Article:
THIS STORY HAS BEEN FORMATTED FOR EASY PRINTING
Joanna Weiss

What’s the shock about trash talk?

By Joanna Weiss
Globe Columnist / October 19, 2010

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FORGIVE ME for not feeling great sympathy for Meg Whitman — or womanly outrage on her behalf.

The California candidate for governor has gotten ample political mileage from being called a “whore’’ — in a cellphone conversation, recorded and leaked, between her opponent, Jerry Brown and an aide (who did the name-calling). In a year filled with formidable female candidates, this may have been the most gender-loaded dustup, and the most predictable. Whitman claimed the high road, demanded a mea culpa for the women of California, and watched the headlines pile up.

Of course, in a tight race, a wise candidate takes any advantage they can get. But surely, Whitman knows better. And surely, as the former head of eBay, she’s heard worse.

I’m not suggesting that women don’t have built-in disadvantages in politics; let’s compare the number of women and men with young children in high office, and then talk about whether the playing field is level. And I’m not saying there aren’t slurs against women that should be verboten — or that “whore’’ can’t be a hurtful, literal term, in certain contexts. Rap songs. Prostitution rings.

But language evolves. And you have to have been living in a 1940s movie not to know that the word is now applied in a gender-neutral way — to men and women who compromise their principles, engage in shameless pandering, even enjoy things to excess. (By Whitman’s standards, a male blogger who calls himself “The Wine Whore’’ apparently owes himself an apology.)

Likewise, you have to have been trapped in the Mickey Mouse Clubhouse not to know that, in the backrooms of politics and business, people use bad words. No, Jerry Brown didn’t rush to Whitman’s defense when his aide said “whore.’’ But he also didn’t intend the conversation to be public; it was recorded on a voice mail system, and needs to be taken in context. The gripe was that Whitman had compromised a policy stance to win a union endorsement. Even the head of California’s chapter of NOW called her a “political whore’’ for that.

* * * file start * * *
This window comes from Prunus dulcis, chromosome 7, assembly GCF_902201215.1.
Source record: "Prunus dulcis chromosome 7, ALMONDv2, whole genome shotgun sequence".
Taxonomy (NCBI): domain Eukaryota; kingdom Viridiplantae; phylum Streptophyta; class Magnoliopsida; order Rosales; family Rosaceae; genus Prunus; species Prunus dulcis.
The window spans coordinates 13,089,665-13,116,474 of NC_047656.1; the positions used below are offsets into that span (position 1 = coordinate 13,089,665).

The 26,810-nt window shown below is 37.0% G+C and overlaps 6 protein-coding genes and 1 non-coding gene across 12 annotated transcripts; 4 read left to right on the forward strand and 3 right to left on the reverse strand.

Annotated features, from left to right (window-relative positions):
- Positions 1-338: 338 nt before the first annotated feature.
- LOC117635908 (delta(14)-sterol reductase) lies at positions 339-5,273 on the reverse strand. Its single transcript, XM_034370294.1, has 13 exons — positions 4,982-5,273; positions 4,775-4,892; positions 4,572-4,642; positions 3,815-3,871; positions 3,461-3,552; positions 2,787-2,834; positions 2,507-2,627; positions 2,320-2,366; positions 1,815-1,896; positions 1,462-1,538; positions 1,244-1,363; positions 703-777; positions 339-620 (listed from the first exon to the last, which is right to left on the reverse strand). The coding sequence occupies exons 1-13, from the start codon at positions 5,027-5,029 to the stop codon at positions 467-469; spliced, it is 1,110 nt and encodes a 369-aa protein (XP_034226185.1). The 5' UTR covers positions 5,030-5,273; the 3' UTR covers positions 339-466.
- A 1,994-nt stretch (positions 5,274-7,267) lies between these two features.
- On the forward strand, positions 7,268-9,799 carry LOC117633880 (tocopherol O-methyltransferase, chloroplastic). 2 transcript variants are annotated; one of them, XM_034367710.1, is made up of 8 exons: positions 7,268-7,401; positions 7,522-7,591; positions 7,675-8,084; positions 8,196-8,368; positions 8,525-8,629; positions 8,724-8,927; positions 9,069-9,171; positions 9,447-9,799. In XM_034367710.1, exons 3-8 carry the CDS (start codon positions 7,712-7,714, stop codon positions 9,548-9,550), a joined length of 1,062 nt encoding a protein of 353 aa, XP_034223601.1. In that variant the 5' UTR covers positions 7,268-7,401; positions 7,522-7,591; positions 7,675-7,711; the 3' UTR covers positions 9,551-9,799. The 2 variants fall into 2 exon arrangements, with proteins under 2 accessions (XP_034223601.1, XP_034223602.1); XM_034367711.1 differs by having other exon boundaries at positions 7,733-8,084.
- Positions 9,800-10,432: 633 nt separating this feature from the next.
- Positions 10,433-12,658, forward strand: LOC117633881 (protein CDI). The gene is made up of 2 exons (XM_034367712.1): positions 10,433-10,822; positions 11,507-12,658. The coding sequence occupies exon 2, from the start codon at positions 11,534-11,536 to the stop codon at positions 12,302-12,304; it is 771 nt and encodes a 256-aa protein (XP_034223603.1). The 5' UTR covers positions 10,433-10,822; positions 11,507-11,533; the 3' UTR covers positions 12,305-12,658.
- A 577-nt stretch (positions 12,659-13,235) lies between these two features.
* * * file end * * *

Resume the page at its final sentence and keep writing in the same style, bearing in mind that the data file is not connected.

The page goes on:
But female candidates understand that rattling old sabers can still drum up old sympathies. In 2008, after complaints from Hillary Clinton and other female leaders, MSNBC suspended correspondent David Shuster for saying Clinton was “pimping out’’ her daughter in the presidential race. It was an absurd charge, and a choice of words that may have been too MTV for the MSNBC demographic. But in the pantheon of ill-advised statements on 24-hour cable, it hardly ranked as a firing offense.

In politics, it’s far more instructive to search for words and attitudes that are truly gender-loaded, and suggest deeper truths about the candidates who use them. The slur from Brown’s aide seems far more benign than when Mitt Romney told Shannon O’Brien, his opponent for Massachusetts governor in 2002, that she was acting “unbecoming’’ for trying to pin down his stance on abortion.

And it’s instructive to see how Linda McMahon, the former World Wrestling Entertainment CEO who is running for Senate in Connecticut, is trying to manage her campaign’s gender gap. Turns out, Connecticut women aren’t thrilled about an enterprise that features barely-clad women tossed on the ground by burly men and told to bark like dogs. So McMahon put out an ad featuring two fictional suburban women, who defend the WWE in gender-loaded terms: It’s a “soap opera,’’ that McMahon “tamed.’’

If that sways her female skeptics, I’ll be shocked. On the other hand, the nature of the WWE might make its own case for McMahon’s political future; if she can boss around a bunch of burly wrestlers, she might stand a chance of keeping certain lobbyists at bay.

That’s the sort of argument Whitman ought to be making now. The notion that the billionaire head of a Fortune 500 company would be crushed — or even surprised — at a little trash talk is absurd. And if she’s somehow deeply wounded by an aide on a cellphone, how would she handle a rambunctious State Assembly? The fact that she can slough off slurs should be a badge of honor — and a model for women who want to play the game.

Correction: The original version of this column misstated the punishment given to MSNBC correspondent David Schuster. He was suspended, not fired.

Joanna Weiss can be reached at weiss@globe.com.

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